Dr. Akelman is the Chairman of the Orthopaedic departments at the Warren Alpert Medical School of Brown University, Rhode Island Hospital and Miriam Hospital. Dr. Akelman is board-certified by the American Board of Orthopaedic Surgery(ABOS) and holds the subspecialty certificate in orthopaedic surgery of the hand. He devotes his practice to hand, wrist and elbow conditions. He has expertise in caring for common hand problems such as Dupuytren’s disease, hand fractures, sports injuries, arthritis and nerve problems of the hand, wrist and elbow.
Chronic and degenerative TFCC may require a different surgical approach. Debridement is not as successful with this group as it is with acute TFCC injuries. Sometimes it is necessary to shorten the ulnar bone at the wrist to obtain pain relief. There are two procedures used to shorten the ulna and unload the ulnocarpal joint. These are the ulnar (diaphyseal) shortening method and the distal ulnar head shortening osteotomy (Feldon wafer method). If lunate-triquetrum instability is present, ulnar shortening can be done to tighten the ulnocarpal ligaments and decrease the motion between the lunate and triquetrum.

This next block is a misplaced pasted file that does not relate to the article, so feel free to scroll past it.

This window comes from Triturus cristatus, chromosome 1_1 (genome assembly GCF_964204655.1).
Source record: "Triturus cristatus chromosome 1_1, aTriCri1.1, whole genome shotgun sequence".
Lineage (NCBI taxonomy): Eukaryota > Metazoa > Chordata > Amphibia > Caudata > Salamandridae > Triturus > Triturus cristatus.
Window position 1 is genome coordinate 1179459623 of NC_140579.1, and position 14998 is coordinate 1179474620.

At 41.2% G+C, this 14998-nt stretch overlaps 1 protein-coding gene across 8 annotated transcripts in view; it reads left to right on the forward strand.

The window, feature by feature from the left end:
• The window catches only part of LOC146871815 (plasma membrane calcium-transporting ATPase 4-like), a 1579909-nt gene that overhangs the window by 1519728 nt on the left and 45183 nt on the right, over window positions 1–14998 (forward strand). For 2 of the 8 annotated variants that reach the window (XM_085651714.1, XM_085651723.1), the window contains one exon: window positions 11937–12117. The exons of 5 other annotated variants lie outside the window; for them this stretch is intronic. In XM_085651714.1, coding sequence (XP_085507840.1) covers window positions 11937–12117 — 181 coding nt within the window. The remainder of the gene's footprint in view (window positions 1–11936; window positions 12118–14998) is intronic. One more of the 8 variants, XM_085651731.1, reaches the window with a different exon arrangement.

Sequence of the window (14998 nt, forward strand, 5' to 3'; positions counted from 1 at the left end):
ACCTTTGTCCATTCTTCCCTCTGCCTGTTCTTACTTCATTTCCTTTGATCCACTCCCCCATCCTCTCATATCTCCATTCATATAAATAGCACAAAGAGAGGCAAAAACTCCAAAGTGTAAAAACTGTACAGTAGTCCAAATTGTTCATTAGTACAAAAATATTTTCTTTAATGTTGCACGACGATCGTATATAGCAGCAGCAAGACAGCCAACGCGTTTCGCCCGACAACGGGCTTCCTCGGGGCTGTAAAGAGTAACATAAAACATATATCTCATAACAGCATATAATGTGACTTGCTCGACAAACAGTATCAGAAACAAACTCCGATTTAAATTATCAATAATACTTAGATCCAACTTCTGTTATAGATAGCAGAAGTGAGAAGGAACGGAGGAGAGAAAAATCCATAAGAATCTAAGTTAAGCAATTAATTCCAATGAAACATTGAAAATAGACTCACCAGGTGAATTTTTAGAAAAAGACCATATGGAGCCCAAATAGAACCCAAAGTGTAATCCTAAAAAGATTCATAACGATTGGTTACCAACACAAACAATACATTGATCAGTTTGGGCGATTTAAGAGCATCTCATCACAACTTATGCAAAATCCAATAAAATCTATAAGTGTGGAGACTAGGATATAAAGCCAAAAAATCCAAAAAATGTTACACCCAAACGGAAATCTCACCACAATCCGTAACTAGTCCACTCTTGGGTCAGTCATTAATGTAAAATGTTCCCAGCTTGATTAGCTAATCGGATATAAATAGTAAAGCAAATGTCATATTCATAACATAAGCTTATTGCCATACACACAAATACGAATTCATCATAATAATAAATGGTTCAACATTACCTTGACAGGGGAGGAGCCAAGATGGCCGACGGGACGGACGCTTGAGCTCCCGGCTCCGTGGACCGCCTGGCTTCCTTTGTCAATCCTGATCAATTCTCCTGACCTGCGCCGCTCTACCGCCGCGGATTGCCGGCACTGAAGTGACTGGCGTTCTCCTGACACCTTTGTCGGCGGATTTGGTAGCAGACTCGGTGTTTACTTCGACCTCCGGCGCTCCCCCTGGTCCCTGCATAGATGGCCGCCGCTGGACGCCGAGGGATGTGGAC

Stem Cells are in all of us and they are responsible for healing injured bone, ligaments, tendons and tissues. As we get older or injured, we sometimes cannot get enough of these cells into the area in need. The Regenexx Procedures help solve that problem by precisely delivering a high concentration of stem cells into the injured area and aiding your body’s ability to heal naturally. Patients experience very little down time and they typically avoid the long, painful rehabilitation periods that often follow surgery to restore joint strength and mobility. Procedures are performed in our New Jersey office, but evaluations can take place in our New York City or New Jersey clinics .